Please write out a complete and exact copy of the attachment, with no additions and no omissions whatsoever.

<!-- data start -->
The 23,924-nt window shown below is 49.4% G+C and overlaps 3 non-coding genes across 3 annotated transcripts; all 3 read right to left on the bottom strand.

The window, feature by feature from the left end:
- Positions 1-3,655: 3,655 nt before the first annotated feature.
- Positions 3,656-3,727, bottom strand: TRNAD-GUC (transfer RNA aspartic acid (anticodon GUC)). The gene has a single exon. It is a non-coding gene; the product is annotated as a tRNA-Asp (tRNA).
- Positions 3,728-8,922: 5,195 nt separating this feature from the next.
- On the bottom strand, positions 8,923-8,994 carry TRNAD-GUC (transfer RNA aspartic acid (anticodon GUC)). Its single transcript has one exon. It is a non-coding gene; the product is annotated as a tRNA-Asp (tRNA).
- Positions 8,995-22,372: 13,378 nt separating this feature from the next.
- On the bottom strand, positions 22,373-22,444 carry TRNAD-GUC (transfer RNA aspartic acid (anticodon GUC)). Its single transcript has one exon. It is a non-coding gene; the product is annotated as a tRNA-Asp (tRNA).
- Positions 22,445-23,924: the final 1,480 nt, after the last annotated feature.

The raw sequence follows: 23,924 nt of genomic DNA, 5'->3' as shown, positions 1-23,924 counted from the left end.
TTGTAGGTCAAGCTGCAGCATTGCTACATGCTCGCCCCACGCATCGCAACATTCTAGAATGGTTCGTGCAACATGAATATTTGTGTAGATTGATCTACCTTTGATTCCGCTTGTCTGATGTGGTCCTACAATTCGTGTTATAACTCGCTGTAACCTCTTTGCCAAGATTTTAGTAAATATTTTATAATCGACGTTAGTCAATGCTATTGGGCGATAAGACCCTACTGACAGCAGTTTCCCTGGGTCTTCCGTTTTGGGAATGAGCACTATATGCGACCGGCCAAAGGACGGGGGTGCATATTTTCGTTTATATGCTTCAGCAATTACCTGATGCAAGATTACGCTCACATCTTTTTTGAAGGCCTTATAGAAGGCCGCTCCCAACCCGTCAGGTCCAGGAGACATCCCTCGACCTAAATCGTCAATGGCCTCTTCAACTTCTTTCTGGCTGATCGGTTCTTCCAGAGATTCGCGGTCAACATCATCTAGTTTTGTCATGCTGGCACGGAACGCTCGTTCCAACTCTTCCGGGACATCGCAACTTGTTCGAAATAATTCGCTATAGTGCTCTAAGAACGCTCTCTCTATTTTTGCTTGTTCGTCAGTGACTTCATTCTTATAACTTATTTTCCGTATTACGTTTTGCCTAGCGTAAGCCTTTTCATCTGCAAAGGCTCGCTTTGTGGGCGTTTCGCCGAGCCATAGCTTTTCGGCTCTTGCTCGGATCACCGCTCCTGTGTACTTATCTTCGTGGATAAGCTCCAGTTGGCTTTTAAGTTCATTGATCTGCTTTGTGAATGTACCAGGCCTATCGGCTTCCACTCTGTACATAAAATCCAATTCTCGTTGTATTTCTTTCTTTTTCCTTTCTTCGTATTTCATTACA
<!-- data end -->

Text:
The 23,924-nt window shown below is 49.4% G+C and overlaps 3 non-coding genes across 3 annotated transcripts; all 3 read right to left on the bottom strand.

The window, feature by feature from the left end:
- Positions 1-3,655: 3,655 nt before the first annotated feature.
- Positions 3,656-3,727, bottom strand: TRNAD-GUC (transfer RNA aspartic acid (anticodon GUC)). The gene has a single exon. It is a non-coding gene; the product is annotated as a tRNA-Asp (tRNA).
- Positions 3,728-8,922: 5,195 nt separating this feature from the next.
- On the bottom strand, positions 8,923-8,994 carry TRNAD-GUC (transfer RNA aspartic acid (anticodon GUC)). Its single transcript has one exon. It is a non-coding gene; the product is annotated as a tRNA-Asp (tRNA).
- Positions 8,995-22,372: 13,378 nt separating this feature from the next.
- On the bottom strand, positions 22,373-22,444 carry TRNAD-GUC (transfer RNA aspartic acid (anticodon GUC)). Its single transcript has one exon. It is a non-coding gene; the product is annotated as a tRNA-Asp (tRNA).
- Positions 22,445-23,924: the final 1,480 nt, after the last annotated feature.

The raw sequence follows: 23,924 nt of genomic DNA, 5'->3' as shown, positions 1-23,924 counted from the left end.
TTGTAGGTCAAGCTGCAGCATTGCTACATGCTCGCCCCACGCATCGCAACATTCTAGAATGGTTCGTGCAACATGAATATTTGTGTAGATTGATCTACCTTTGATTCCGCTTGTCTGATGTGGTCCTACAATTCGTGTTATAACTCGCTGTAACCTCTTTGCCAAGATTTTAGTAAATATTTTATAATCGACGTTAGTCAATGCTATTGGGCGATAAGACCCTACTGACAGCAGTTTCCCTGGGTCTTCCGTTTTGGGAATGAGCACTATATGCGACCGGCCAAAGGACGGGGGTGCATATTTTCGTTTATATGCTTCAGCAATTACCTGATGCAAGATTACGCTCACATCTTTTTTGAAGGCCTTATAGAAGGCCGCTCCCAACCCGTCAGGTCCAGGAGACATCCCTCGACCTAAATCGTCAATGGCCTCTTCAACTTCTTTCTGGCTGATCGGTTCTTCCAGAGATTCGCGGTCAACATCATCTAGTTTTGTCATGCTGGCACGGAACGCTCGTTCCAACTCTTCCGGGACATCGCAACTTGTTCGAAATAATTCGCTATAGTGCTCTAAGAACGCTCTCTCTATTTTTGCTTGTTCGTCAGTGACTTCATTCTTATAACTTATTTTCCGTATTACGTTTTGCCTAGCGTAAGCCTTTTCATCTGCAAAGGCTCGCTTTGTGGGCGTTTCGCCGAGCCATAGCTTTTCGGCTCTTGCTCGGATCACCGCTCCTGTGTACTTATCTTCGTGGATAAGCTCCAGTTGGCTTTTAAGTTCATTGATCTGCTTTGTGAATGTACCAGGCCTATCGGCTTCCACTCTGTACATAAAATCCAATTCTCGTTGTATTTCTTTCTTTTTCCTTTCTTCGTATTTCATTACA